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Mathematics in engineering and science. Mathematics in Engineering and Science. Elective course totaling 12 units of credit General Education courses totalling 6 units of credit.
At that time there was no other suitable option for students who were keen to move into Quantitative Risk. However, UNSW now offers a suite of dual degree programs that can offer a wider education for such students. These programs allow a very broad choice of courses that can be tailored for students interested in a career in Quantitative Risk, and so this separate study plan is no longer seen as necessary. The School can provide detailed advice on course choices for UNSW students interested in this field who are not eligible to enter the QR plan.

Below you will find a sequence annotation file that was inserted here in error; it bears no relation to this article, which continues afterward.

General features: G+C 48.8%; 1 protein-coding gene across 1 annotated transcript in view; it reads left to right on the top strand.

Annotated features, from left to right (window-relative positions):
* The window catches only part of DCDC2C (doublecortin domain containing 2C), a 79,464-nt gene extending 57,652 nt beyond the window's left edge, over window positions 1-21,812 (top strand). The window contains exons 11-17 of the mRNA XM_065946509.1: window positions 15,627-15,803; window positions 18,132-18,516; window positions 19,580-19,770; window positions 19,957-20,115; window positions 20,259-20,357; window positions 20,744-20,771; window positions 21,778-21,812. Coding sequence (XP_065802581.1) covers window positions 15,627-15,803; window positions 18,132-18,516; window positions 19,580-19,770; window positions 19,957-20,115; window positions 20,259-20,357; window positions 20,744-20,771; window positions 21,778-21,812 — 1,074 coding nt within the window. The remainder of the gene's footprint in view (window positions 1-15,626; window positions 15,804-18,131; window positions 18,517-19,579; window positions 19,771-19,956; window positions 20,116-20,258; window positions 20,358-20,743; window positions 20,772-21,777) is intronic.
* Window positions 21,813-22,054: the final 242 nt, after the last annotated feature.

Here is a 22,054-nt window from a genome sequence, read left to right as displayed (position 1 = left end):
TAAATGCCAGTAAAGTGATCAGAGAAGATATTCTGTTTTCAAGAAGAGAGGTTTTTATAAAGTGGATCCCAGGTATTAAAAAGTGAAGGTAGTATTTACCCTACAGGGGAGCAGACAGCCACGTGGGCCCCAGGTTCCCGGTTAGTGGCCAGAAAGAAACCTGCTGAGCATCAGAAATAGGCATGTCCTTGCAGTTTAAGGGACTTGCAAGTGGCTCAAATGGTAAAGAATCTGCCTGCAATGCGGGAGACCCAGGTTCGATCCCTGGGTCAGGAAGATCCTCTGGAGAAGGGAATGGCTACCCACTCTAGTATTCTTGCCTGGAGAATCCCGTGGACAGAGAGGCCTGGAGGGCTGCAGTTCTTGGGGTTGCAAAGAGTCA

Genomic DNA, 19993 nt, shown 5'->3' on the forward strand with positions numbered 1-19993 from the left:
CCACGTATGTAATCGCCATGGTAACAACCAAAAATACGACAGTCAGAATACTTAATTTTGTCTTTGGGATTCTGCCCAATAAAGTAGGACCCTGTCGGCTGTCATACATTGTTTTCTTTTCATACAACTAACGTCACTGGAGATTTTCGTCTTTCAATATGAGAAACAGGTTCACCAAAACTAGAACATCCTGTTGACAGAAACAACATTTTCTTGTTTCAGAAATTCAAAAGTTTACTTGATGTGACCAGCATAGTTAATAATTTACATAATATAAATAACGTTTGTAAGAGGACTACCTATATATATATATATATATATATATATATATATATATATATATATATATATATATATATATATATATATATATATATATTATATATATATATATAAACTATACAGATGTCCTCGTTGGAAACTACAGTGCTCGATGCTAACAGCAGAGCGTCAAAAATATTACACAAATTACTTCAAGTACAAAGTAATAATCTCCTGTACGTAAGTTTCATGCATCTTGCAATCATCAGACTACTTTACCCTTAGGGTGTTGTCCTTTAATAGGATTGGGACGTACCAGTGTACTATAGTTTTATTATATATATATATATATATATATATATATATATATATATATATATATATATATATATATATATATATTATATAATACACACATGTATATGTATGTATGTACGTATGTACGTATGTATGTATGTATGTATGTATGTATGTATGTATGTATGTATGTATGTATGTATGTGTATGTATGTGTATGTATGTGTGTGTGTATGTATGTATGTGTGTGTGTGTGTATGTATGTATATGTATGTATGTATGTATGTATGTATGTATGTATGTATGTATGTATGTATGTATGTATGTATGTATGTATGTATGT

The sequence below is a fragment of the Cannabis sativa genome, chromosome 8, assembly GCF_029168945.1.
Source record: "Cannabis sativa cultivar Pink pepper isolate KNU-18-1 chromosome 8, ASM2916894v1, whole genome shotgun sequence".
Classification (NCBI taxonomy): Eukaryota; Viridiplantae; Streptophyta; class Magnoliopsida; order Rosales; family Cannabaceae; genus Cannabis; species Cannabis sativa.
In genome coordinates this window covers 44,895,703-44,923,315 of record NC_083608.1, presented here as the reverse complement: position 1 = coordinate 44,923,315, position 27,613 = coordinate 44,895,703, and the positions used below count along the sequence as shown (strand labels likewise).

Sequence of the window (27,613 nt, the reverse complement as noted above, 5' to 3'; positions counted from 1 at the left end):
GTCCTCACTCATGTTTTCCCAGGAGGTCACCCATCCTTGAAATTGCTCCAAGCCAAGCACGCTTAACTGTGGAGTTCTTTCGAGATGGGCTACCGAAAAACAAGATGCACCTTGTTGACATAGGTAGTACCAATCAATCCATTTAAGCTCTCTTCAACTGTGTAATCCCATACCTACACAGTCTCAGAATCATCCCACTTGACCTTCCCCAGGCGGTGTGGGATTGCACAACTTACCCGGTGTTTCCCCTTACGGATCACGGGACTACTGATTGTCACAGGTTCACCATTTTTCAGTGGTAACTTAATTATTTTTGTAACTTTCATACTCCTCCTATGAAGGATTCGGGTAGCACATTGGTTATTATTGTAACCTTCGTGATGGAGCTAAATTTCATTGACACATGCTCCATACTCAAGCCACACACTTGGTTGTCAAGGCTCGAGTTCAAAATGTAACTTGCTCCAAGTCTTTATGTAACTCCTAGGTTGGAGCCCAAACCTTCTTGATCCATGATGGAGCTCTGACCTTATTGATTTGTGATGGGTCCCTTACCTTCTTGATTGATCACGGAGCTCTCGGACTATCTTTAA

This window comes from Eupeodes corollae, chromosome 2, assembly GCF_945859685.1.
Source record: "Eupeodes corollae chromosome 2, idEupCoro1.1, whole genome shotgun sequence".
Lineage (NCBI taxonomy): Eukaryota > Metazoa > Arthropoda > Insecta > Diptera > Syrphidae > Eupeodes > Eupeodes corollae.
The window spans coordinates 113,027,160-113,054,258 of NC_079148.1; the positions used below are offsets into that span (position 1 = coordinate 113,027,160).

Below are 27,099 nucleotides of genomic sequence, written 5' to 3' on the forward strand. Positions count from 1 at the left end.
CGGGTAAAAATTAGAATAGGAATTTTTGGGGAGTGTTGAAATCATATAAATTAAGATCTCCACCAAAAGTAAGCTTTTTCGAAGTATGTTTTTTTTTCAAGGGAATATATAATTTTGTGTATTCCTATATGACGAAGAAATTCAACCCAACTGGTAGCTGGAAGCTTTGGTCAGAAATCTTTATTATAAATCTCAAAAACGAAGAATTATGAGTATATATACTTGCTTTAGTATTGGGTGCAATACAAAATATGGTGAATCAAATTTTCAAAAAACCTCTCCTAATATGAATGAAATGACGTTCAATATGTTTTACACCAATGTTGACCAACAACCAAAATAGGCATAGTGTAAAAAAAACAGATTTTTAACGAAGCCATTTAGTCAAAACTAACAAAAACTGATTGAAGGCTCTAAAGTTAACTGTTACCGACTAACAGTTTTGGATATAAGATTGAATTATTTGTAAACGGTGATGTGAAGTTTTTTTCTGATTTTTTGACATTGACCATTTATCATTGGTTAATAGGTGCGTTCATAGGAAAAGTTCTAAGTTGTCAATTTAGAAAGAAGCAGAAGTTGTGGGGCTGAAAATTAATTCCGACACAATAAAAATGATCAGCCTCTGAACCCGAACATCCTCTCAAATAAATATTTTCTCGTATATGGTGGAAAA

The books listed here are all calculus based except for the book by Bennett.. An absolutely superb book for the layman, and of interest to the professional accomplishes what many other books have merely attempted. Bennett, Deborah J. See also Tanur. An interesting book, quite philosophical, on randomness is the one by Taleb. One of the best books written for the undergraduate to learn probability is the book by Gordon. Despite the restriction to discrete probability this book is a superb general introduction for the math undergraduate and is very well organized.